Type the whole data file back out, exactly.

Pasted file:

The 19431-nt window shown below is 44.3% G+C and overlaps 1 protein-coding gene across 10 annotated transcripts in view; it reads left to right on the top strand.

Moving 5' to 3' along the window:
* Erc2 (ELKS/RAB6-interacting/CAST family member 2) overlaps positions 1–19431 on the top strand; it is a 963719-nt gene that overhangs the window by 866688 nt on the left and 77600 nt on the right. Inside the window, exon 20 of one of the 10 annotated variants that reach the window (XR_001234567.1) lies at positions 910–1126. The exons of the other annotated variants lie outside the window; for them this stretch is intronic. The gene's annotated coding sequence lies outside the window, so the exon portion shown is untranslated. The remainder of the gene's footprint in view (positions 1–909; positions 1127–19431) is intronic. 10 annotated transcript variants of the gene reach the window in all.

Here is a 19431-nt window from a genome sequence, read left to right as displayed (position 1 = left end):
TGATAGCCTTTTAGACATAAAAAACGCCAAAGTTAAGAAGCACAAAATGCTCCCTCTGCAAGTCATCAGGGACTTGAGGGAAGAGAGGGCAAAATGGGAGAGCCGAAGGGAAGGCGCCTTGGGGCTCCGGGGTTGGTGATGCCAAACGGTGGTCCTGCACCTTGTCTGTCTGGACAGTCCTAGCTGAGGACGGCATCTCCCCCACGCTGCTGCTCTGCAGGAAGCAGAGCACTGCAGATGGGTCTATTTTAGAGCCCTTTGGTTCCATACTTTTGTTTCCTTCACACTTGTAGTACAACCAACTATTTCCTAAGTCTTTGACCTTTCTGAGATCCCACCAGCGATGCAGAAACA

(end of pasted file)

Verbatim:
The 19431-nt window shown below is 44.3% G+C and overlaps 1 protein-coding gene across 10 annotated transcripts in view; it reads left to right on the top strand.

Moving 5' to 3' along the window:
* Erc2 (ELKS/RAB6-interacting/CAST family member 2) overlaps positions 1–19431 on the top strand; it is a 963719-nt gene that overhangs the window by 866688 nt on the left and 77600 nt on the right. Inside the window, exon 20 of one of the 10 annotated variants that reach the window (XR_001234567.1) lies at positions 910–1126. The exons of the other annotated variants lie outside the window; for them this stretch is intronic. The gene's annotated coding sequence lies outside the window, so the exon portion shown is untranslated. The remainder of the gene's footprint in view (positions 1–909; positions 1127–19431) is intronic. 10 annotated transcript variants of the gene reach the window in all.

Here is a 19431-nt window from a genome sequence, read left to right as displayed (position 1 = left end):
TGATAGCCTTTTAGACATAAAAAACGCCAAAGTTAAGAAGCACAAAATGCTCCCTCTGCAAGTCATCAGGGACTTGAGGGAAGAGAGGGCAAAATGGGAGAGCCGAAGGGAAGGCGCCTTGGGGCTCCGGGGTTGGTGATGCCAAACGGTGGTCCTGCACCTTGTCTGTCTGGACAGTCCTAGCTGAGGACGGCATCTCCCCCACGCTGCTGCTCTGCAGGAAGCAGAGCACTGCAGATGGGTCTATTTTAGAGCCCTTTGGTTCCATACTTTTGTTTCCTTCACACTTGTAGTACAACCAACTATTTCCTAAGTCTTTGACCTTTCTGAGATCCCACCAGCGATGCAGAAACA